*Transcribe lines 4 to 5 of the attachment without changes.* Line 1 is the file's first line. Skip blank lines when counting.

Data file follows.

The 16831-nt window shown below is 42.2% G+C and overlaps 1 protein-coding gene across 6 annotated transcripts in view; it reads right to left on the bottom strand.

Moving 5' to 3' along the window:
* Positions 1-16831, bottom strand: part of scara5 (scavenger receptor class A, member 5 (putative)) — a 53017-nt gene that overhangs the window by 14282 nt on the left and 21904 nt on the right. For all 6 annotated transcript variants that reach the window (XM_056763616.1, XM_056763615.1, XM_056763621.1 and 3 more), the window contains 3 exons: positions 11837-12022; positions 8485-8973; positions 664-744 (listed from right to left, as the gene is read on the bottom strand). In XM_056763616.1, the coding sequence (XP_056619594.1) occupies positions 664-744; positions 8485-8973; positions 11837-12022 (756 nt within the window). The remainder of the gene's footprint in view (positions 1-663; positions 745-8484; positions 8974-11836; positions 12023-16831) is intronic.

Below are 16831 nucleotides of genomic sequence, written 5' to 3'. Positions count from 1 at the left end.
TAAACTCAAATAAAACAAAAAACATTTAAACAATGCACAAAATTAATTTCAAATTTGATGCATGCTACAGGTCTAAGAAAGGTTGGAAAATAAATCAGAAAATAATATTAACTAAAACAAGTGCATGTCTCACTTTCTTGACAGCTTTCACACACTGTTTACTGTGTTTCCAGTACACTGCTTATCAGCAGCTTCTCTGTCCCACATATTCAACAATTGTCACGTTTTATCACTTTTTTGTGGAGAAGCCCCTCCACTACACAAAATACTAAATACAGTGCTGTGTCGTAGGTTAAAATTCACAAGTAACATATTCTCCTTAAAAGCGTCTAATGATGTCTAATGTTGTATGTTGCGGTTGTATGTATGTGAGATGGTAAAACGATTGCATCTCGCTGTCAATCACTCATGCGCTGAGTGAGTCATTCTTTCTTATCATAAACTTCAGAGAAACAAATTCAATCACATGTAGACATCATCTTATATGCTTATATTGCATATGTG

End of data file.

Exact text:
Below are 16831 nucleotides of genomic sequence, written 5' to 3'. Positions count from 1 at the left end.
TAAACTCAAATAAAACAAAAAACATTTAAACAATGCACAAAATTAATTTCAAATTTGATGCATGCTACAGGTCTAAGAAAGGTTGGAAAATAAATCAGAAAATAATATTAACTAAAACAAGTGCATGTCTCACTTTCTTGACAGCTTTCACACACTGTTTACTGTGTTTCCAGTACACTGCTTATCAGCAGCTTCTCTGTCCCACATATTCAACAATTGTCACGTTTTATCACTTTTTTGTGGAGAAGCCCCTCCACTACACAAAATACTAAATACAGTGCTGTGTCGTAGGTTAAAATTCACAAGTAACATATTCTCCTTAAAAGCGTCTAATGATGTCTAATGTTGTATGTTGCGGTTGTATGTATGTGAGATGGTAAAACGATTGCATCTCGCTGTCAATCACTCATGCGCTGAGTGAGTCATTCTTTCTTATCATAAACTTCAGAGAAACAAATTCAATCACATGTAGACATCATCTTATATGCTTATATTGCATATGTG